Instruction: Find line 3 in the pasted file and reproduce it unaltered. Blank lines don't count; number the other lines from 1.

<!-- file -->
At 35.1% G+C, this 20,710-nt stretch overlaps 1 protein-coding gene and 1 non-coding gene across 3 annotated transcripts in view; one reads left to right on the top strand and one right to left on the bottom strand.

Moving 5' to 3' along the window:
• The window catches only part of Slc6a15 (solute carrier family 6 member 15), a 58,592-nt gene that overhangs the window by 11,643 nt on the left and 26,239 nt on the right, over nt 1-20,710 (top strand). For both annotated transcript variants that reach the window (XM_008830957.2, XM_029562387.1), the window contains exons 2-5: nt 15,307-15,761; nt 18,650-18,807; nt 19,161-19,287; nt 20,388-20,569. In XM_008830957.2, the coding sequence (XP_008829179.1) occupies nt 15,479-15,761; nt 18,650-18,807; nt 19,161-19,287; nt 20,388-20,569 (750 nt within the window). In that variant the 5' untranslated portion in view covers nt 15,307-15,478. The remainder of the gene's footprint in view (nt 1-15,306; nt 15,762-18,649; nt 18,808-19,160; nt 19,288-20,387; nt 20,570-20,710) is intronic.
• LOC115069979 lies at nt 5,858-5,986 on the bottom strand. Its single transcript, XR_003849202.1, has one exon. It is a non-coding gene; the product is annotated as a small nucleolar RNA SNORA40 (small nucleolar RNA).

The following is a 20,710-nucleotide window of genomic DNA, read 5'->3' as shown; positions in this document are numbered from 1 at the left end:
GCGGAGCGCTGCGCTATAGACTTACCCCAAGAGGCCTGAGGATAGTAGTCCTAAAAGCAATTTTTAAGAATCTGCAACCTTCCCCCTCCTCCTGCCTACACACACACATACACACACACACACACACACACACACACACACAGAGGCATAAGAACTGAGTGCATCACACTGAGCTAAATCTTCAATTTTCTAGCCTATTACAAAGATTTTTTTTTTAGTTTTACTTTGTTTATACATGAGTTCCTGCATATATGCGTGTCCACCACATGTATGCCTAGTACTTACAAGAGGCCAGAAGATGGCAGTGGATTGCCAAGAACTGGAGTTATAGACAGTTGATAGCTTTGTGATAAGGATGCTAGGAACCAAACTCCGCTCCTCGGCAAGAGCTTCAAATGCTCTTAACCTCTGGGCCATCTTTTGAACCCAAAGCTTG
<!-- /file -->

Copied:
• The window catches only part of Slc6a15 (solute carrier family 6 member 15), a 58,592-nt gene that overhangs the window by 11,643 nt on the left and 26,239 nt on the right, over nt 1-20,710 (top strand). For both annotated transcript variants that reach the window (XM_008830957.2, XM_029562387.1), the window contains exons 2-5: nt 15,307-15,761; nt 18,650-18,807; nt 19,161-19,287; nt 20,388-20,569. In XM_008830957.2, the coding sequence (XP_008829179.1) occupies nt 15,479-15,761; nt 18,650-18,807; nt 19,161-19,287; nt 20,388-20,569 (750 nt within the window). In that variant the 5' untranslated portion in view covers nt 15,307-15,478. The remainder of the gene's footprint in view (nt 1-15,306; nt 15,762-18,649; nt 18,808-19,160; nt 19,288-20,387; nt 20,570-20,710) is intronic.